Planting a new garden but confused about the right growing medium to use? The terms potting soil and potting mix are often used interchangeably so they can be quite confusing, especially if you’re new to gardening. On top of that, manufacturers may use a variety of different names to label these products. The right kind of soil mix is as crucial as the mulching technique used for protecting plants, and preparing the right kind of compost to feed them all the necessary nutrient content.
In this article, we will highlight the difference between potting soil vs potting mix and which healthy garden soil is best to use for your flower beds, indoor plants, and container plants. You can also learn more about the lifespan of different mulches, difference between wood chips and mulches and which works with your potting mix through our complete gardening guides. Keep on reading to find out more.
Potting Soil vs. Potting Mix – Difference in Definition
You can find potting soil in any gardener’s marketplace under the label of ‘garden soil’ and is mostly recommended for in-ground uses. Potting soil is a blend of organic matter such as true dirt, sand, loam, clay, and several mineral elements. A premium quality potting soil that comes in a bag will mimic the properties and nutrient content of pure garden soil found in the ground.
Potting soil is best used for landscapes and it isn’t the best option for container plants. Instead, you can make good use of it when filling large, raised beds. It can also be used to rejuvenate poor quality soil. Additionally, potting soil mixture is usually mixed with compost to boost its nutritional value and help nourish your soil better.
Potting mix does not contain any natural or true dirt; instead, it is a blend of organic matter such as pine bark, spaghnum moss, peat moss, aged bark, etc., as well as a range of compounds that improve the drainage of your soil. Potting mix bags will sometimes come with a clear label that states ‘soilless potting mix’ or ‘soilless medium’. The best way to utilize potting mix is in container gardening for indoor plants or outdoor gardens. Potting mixes may also contain slow-release fertilizers.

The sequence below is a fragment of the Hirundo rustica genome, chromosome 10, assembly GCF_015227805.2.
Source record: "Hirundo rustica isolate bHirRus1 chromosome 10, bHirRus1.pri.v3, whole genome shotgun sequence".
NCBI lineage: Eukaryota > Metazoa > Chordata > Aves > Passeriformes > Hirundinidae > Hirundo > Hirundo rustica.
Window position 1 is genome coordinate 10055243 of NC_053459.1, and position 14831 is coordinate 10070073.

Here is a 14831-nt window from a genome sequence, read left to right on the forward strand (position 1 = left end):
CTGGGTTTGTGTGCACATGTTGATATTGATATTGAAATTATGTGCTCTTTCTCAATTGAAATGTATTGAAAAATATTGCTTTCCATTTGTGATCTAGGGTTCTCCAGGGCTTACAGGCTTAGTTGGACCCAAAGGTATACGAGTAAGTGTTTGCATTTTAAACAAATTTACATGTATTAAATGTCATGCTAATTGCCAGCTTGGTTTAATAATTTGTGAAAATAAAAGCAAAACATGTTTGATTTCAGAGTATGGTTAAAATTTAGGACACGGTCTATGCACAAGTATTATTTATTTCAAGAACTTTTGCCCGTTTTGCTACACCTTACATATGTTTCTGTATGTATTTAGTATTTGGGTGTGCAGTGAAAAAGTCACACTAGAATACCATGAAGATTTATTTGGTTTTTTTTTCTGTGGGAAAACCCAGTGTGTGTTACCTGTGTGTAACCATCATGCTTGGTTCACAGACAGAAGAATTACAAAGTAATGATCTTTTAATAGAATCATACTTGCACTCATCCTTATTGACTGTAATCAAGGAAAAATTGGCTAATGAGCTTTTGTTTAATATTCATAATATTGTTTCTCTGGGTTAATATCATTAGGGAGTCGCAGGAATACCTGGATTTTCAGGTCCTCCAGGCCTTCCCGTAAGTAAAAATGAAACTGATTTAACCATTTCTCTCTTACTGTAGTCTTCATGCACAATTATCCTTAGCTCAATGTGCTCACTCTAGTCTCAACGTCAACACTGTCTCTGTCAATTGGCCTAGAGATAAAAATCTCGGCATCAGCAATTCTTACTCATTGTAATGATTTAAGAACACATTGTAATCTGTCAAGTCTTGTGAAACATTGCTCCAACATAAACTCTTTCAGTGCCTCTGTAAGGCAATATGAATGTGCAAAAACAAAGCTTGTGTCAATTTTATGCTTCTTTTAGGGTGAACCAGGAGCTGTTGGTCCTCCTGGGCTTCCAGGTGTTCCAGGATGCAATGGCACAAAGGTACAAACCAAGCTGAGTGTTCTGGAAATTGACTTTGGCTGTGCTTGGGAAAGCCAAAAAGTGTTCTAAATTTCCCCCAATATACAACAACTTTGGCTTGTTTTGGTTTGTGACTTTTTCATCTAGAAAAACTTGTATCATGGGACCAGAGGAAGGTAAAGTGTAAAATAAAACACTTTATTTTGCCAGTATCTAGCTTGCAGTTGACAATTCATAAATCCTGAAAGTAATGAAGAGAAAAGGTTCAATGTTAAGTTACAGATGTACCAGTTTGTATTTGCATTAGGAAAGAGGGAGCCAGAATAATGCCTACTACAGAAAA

Potting Soil vs. Potting Mix – Summary
Potting soil and potting mix are two different agents that can be extremely helpful depending on your garden’s needs and also the type of gardening you are doing – container gardening, starting seeds, nourishing garden soil, potting or repotting, etc. Each type of gardening has its own unique requirements that can be fulfilled by either the best potting soil, or a miracle gro potting mix.
Key Differences to Note When Purchasing Potting Soil or Potting Mix
Which Potting Mixture is Best for You?
If you are wondering which of these is best for your gardening project, then the answer is simple! If you are seed starting or container gardening, be it indoor or outdoor, then the right option for you is to pick a premium potting mix. The blend of nutrients and key ingredients stated above ensures that your mix retains the necessary moisture needed for plant and seed growth. There is also no risk of compactness to allow air space for weak roots to grow.
But, perhaps the biggest advantage of using a soilless medium with peat moss, aged bark, etc., is that your plants will be protected against any diseases, weed seeds, or fungi infections. Potting mixes are sterile and more controlled than potting soil.
On the other hand, for non-container gardening or landscaping, a premium quality potting soil or garden soil is ideal to use. It is primarily used to fill raised beds or large elevated planters. As potting soil does consist of healthy garden soil and true dirt, it is more dense and may become compacted, resulting in poor water drainage.
Although potting soil consists of excellent nutrients to feed your plants, it is a less controlled growing medium and you will need to add amendments and other elements to improve on drainage, soil health and texture.
Superior Weight, Aeration, and Drainage
For all forms of container gardening, potting mixes are a far better choice for many reasons but three stand out above all else: better weight, aeration, and drainage properties.
The texture of a potting mix is airy, fluffy, and light, which makes it excellent for the purpose of water drainage. In fact, this allows for water to seep through easily and nourish the roots of your plants in the container. The airy and fluffy texture also ensures root aeration for your potted plant.